Thursday, 1 July 2010

To Hertford via Narrowboat

I must tell you about almost losing our passports. When staying in Paisley, we made sure our passports were safely held in the Hotel’s safe. They were still safely there after we checked out and had travelled many hours down to England. However there is nothing that induces instant insomnia so much as to be awakened by husband at 4 am swearing: “Oh S***! I forgot to pick up the passports before we left!”. Problem was solved next morning by phoning the hotel and asking them to send them by registered post to our next port of call – the Broxbourne based Lea Valley Boat Hire company. Bless them, they posted them off that day, then phoned us to say they were in the hands of the Royal Mail and would be delivered in good time for us to collect them. Disaster averted.Whew.

We then had three visits to different relatives in two days which was a nice experience. All were Peter’s relatives – the first were some Becketts living in Norfolk who kindly loaned us an album of old family photos, and some other Leylands who also lived nearby. All very friendly folk pleased to meet for the first time some of the family from the other side of the world. The last visit was to Bert & Win (cousins of Peter’s father) whom we have known and visited for quite a number of years. Bert has a wicked sense of humour and it is always fun to spend some time and share a meal with him and Win.

Family visits over, we fronted up on Monday morning at the Lee Valley Boat Hire company in Broxbourne to begin our 5 day narrowboat experience (and to pick up our passports!).We had lived in Hertford for several years in the early 1970s, and decided this would be a great way to travel back to our old home. Leaving Broxbourne after some instruction, we slowly motored the Amelia along the Lee Navigational Canal. Broxbourne is only about 4 miles from Hertford, but there are 7 locks to negotiate and all take considerable time and muscle power. The top speed of the boat is only 4 miles/hour, so it is an extremely leisurely and relaxing way to travel through some very pretty countryside. We managed 4 locks on the first day and then tied up along the bank by some trees for the night. Next morning we felt more confident at the opening and operating of the various locks and so eventually sailed into a very nice mooring right in the middle of Hertford. The town’s layout is still the same as ever but many of the businesses we knew had gone whilst some were still operating in the same shops as they did in the 1970s. We are moored right beside the Old Barge Pub on Folly Island, and so walked precisely 10 steps to the pub for our evening meal. Afterwards when we strolled around the small island, the town’s church bell-ringers practiced their chimes. Such a lovely summer evening and a perfect way to end our first day’s return to lovely Hertford.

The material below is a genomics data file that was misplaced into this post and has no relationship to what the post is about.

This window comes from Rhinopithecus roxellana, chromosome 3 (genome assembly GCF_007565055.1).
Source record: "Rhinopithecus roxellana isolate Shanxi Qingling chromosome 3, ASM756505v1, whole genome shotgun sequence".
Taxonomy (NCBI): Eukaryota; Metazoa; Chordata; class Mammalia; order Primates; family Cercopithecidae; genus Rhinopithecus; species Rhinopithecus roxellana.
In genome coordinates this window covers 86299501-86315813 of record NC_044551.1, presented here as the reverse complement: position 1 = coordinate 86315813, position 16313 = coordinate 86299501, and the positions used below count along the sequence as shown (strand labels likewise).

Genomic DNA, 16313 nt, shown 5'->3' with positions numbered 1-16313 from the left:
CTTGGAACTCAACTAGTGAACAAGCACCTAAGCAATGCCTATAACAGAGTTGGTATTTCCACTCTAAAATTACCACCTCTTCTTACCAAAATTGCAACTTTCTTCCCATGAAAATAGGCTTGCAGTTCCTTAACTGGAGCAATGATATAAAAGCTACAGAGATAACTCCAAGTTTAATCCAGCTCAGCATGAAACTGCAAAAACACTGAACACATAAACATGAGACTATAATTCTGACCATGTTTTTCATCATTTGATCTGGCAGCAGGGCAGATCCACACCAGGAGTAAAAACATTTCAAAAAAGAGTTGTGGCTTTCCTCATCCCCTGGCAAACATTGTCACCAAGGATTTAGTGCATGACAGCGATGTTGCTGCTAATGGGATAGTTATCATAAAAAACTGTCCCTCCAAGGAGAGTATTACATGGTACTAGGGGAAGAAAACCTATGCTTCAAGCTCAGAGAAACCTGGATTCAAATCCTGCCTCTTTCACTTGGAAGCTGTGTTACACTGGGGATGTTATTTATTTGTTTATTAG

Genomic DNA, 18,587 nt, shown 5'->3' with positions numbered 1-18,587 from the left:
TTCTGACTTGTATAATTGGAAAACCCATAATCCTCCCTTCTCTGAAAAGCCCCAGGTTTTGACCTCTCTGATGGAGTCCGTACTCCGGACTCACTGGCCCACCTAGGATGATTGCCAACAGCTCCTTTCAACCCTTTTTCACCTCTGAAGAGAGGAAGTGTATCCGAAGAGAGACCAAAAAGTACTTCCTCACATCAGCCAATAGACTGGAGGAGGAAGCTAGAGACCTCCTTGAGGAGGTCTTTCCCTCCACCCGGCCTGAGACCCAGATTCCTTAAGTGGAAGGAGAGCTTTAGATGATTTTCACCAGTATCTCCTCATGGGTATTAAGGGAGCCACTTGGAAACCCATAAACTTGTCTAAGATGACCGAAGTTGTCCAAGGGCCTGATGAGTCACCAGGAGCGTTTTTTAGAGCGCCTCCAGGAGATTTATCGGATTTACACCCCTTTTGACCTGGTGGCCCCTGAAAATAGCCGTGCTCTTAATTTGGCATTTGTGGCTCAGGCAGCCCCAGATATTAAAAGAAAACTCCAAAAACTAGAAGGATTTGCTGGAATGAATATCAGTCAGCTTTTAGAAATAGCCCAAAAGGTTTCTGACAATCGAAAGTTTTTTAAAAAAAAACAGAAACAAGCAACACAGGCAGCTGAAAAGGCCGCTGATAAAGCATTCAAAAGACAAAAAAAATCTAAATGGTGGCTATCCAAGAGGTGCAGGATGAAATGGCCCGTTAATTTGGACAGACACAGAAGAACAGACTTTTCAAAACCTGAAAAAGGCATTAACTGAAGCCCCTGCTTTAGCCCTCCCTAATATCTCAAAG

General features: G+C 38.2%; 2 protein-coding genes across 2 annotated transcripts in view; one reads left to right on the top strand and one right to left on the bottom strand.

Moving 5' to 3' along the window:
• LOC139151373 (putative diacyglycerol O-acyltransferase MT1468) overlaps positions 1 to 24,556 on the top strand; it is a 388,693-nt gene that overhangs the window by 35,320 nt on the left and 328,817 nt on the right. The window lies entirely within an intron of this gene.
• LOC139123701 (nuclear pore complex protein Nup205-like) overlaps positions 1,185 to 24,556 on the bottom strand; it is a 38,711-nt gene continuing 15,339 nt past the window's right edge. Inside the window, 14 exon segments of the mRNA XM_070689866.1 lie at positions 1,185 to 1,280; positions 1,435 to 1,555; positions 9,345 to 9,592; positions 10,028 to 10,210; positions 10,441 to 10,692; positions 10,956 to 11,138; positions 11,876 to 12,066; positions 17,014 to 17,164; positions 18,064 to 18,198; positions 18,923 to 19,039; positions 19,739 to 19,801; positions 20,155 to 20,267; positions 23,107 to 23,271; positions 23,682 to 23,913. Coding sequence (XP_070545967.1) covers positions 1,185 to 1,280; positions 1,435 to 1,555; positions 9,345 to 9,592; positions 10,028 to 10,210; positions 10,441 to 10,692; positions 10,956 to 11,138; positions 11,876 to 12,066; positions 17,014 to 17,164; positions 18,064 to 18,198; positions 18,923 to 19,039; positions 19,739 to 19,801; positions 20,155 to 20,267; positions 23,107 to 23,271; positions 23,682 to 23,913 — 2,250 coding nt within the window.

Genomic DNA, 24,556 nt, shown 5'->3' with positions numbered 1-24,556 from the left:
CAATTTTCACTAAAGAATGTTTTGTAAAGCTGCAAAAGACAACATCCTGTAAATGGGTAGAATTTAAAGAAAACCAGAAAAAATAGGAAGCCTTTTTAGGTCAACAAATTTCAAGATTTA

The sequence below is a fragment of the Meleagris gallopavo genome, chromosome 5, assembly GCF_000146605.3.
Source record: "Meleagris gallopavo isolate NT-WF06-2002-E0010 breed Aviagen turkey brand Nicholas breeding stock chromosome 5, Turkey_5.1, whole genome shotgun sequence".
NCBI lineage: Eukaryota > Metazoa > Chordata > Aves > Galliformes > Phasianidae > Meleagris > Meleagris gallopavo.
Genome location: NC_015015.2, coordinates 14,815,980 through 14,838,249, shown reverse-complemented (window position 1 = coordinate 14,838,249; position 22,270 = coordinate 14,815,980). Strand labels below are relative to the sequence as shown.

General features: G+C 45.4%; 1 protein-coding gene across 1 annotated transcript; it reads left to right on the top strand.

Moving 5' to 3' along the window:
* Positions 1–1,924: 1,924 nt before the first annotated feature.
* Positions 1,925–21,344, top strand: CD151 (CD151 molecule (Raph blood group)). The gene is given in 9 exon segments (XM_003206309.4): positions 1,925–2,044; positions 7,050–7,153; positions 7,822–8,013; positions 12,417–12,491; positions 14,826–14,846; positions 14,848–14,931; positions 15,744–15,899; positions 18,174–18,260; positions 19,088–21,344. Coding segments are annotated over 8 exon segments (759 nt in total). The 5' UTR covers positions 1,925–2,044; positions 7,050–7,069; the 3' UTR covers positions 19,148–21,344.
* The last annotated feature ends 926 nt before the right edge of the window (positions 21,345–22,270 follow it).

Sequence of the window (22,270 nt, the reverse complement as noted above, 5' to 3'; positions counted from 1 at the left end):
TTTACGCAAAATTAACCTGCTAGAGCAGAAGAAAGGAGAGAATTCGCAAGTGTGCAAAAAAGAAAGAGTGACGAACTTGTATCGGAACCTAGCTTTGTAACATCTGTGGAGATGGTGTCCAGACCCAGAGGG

Next morning we walked about 20 minutes across Hartham Common and up a small hill to Bengeo where the lovely, ancient St Leonard’s church has been a place of worship for over 1,000 years. It has the oldest hung door (Saxon) in the country. We knew it well from the early 1970s, so it was on our ‘must visit’ list this trip to see how it was faring. We had made prior contact with one of the ‘Friends of St.Leonards’ and met her there for an inside viewing. We’re pleased to say that the little church is now very well maintained (and loved) with weekly Sunday services throughout summer and they hold concerts and weekend events to raise money to keep it in wonderful order.

Leaving Hertford and travelling back along the canal, we passed many other narrowboats – some moored and others that were travelling the canals and so well maintained they were the homes of some people. One couple cruised the canals of England during the summer months from May to September, then left their narrowboat for winter and went to India for a few months. They had been living this way for 7 years!

Tomorrow we’re off to Guernsey!

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